Thursday, July 15, 2010
Necessary tools for writing
I am in the process of getting a book ready to be published and have been focused on it to the exclusion of other things (like this blog for the past month or so). At the same time, I have also started working on another book I would like to publish sometime next year. Attempting to carve out time, energy, and inspiration to work in the next book has taught me some lessons. I have noticed three powerful barriers to getting that task done.
The first and more obvious barrier is that of finding time available to focus on writing. I have walked into my office intending to give a block of time to the writing task only to have a half dozen other things come to my mind that need to be tended to. My desire to write gets buried under an avalanche of expediencies. Thinking that my office is the proper place to do this work because my books are there along with my other completed sermons and lessons from which to draw material, I discover that my office is one big cubicle of undone tasks begging for my attention. Well, I can fix that. I'll just go home and write there; but distractions abound there as well. Along that line, I find that I need a size-able block of hours to be able to focus and get a few pages put on paper. I just can't cram this kind of work into little half hour snippets because, for me, there is a need for revving up, so to speak, to get a flow to my writing. Interruptions put me into neutral, and I have to start over in first gear. Along with the time element is another equally weighty issue to writing.
The energy element cannot be ignored. Sometimes I am just too tired to write. When this becomes my condition, I am just as likely to snooze off as to get words on the screen. I know that some people get up at the early hours before phones ring and people are running around demanding things. I wish I was one of those who needed minuscule amounts of sleep. Unfortunately, I am on the other end of the sleep spectrum. Anything less than 7 hours of sleep per night, and I am a zombie the next morning. Thinking I would write today, I awoke at 6 a.m., closed my eyes to rest just a minute, then opened them again at 8. Oh boy! Afternoon hours are sometimes unproductive for the same reason. The after lunch malaise sets in and my brain gets foggy. If I try to read then, I may just read the same sentence over and over again.... for a half hour. I have to time writing when I have the energy to get things done with a clear head, and the ability to focus. By the way, am I the only one finding it increasingly difficult to focus in this advancing period of my life? ... Let's see, where was I?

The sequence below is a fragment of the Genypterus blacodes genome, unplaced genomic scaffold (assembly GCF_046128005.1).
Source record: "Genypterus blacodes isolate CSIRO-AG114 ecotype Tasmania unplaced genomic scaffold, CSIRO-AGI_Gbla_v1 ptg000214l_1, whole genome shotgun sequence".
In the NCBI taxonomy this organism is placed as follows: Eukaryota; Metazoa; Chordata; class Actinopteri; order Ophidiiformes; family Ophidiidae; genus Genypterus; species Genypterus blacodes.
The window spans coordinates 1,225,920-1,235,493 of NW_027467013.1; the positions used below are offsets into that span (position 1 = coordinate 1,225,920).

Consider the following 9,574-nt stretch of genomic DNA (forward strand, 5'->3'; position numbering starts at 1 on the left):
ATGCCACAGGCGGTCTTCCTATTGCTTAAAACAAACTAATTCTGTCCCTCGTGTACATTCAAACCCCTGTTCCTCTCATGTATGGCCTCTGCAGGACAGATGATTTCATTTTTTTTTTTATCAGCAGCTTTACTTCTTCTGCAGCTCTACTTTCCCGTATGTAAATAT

The final element needed for writing is what some call "the muse" and we religious types call "unction" While sometimes I am too drained of energy to write, other times I have an empty head. I am ready to write but nothing comes to mind. The inspiration just isn't there. I guess that's what some call "writer's block". I've noticed that in the arena of ideas I simply must get beyond my own brain to find edifying content for my writing. That means research, which is what you call it when you steal ideas from more than one source; otherwise it would be plagiarism. I have also learned that by means of daily contact with the Holy Spirit who resides in my own spirit, I am given insights and gleanings to make me a slightly more mature believer with each passing day. I am reminded of 2 Cor. 3:18, "And we, who with unveiled faces all reflect the Lord's glory, are being transformed into his likeness with ever increasing glory, which comes from the Lord, who is the Spirit." By means of that connection, I not only grow towards maturity, but I have more inside my mind to communicate through speaking or writing.
So there it is: time, energy, and inspiration; the big three when it comes to transferring thoughts from cranium to paper or computer screen. I am hoping that today will be one of those days when all three will be present. Just a literary thought.